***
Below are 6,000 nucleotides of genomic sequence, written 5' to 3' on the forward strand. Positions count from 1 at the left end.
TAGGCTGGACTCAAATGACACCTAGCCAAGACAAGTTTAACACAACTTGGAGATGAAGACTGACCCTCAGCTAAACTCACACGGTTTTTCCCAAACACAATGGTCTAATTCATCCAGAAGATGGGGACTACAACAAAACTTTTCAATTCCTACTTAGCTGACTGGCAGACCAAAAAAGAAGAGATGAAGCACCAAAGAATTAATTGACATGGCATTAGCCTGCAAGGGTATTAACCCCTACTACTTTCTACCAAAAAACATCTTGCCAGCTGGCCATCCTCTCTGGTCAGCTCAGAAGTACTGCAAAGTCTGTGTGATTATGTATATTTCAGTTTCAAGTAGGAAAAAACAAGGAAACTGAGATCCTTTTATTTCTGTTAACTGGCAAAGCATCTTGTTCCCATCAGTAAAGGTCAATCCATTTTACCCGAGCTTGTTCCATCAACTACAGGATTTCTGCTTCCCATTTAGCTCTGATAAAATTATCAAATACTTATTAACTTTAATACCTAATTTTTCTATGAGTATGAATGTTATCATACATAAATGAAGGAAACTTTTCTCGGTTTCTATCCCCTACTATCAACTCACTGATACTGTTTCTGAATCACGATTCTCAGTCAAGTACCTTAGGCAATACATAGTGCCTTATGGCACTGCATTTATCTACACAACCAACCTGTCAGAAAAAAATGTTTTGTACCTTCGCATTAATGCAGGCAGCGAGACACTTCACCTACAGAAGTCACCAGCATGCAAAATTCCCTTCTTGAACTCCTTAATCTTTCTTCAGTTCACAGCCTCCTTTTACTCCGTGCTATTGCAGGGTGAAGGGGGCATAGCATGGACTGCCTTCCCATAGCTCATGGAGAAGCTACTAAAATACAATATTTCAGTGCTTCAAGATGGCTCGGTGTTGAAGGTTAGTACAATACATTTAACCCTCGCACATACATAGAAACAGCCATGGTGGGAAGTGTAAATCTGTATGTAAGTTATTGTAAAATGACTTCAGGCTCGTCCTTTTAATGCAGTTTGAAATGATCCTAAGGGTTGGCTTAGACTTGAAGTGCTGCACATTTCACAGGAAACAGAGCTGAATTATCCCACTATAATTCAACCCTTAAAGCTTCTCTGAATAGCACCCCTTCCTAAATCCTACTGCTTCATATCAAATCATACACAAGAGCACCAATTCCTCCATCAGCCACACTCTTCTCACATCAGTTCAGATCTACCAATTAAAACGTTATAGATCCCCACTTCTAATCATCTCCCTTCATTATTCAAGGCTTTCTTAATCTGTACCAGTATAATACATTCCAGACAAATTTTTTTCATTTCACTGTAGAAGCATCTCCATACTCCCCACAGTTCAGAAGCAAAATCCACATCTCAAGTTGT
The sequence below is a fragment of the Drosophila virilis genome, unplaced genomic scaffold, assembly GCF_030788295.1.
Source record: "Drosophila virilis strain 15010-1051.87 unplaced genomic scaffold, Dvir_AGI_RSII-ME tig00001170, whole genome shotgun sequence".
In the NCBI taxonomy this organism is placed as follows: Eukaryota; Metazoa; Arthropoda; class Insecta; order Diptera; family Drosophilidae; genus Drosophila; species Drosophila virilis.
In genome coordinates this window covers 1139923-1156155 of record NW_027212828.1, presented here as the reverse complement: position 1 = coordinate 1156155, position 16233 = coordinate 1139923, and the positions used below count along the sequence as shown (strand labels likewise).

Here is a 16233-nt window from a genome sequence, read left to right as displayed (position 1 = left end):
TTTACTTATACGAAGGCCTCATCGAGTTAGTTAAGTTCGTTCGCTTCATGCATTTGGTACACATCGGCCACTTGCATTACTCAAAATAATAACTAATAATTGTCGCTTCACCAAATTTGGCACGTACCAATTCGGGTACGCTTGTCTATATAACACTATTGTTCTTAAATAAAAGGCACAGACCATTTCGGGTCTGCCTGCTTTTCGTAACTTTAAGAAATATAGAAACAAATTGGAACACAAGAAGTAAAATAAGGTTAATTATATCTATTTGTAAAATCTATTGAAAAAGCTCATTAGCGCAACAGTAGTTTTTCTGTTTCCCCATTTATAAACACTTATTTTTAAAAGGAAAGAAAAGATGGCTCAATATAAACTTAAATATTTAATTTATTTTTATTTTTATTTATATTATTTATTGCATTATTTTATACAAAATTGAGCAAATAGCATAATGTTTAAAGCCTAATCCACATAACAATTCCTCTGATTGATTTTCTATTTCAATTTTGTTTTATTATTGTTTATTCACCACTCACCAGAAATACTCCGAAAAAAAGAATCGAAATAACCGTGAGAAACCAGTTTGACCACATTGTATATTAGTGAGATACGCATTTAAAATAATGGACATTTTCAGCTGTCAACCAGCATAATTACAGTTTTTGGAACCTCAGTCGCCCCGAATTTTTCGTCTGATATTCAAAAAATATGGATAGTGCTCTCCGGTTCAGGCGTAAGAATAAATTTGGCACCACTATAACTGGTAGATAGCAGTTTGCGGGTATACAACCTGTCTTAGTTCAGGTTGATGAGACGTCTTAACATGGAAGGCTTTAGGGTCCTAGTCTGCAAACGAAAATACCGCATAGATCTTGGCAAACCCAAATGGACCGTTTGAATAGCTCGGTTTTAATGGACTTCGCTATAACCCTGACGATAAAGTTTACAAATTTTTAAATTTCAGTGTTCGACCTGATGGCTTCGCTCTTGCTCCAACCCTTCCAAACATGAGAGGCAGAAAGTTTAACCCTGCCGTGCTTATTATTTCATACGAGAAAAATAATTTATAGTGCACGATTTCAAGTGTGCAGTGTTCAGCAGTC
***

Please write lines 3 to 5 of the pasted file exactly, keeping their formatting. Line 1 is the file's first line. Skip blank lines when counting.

The sequence below is a fragment of the Drosophila virilis genome, unplaced genomic scaffold, assembly GCF_030788295.1.
Source record: "Drosophila virilis strain 15010-1051.87 unplaced genomic scaffold, Dvir_AGI_RSII-ME tig00001170, whole genome shotgun sequence".
In the NCBI taxonomy this organism is placed as follows: Eukaryota; Metazoa; Arthropoda; class Insecta; order Diptera; family Drosophilidae; genus Drosophila; species Drosophila virilis.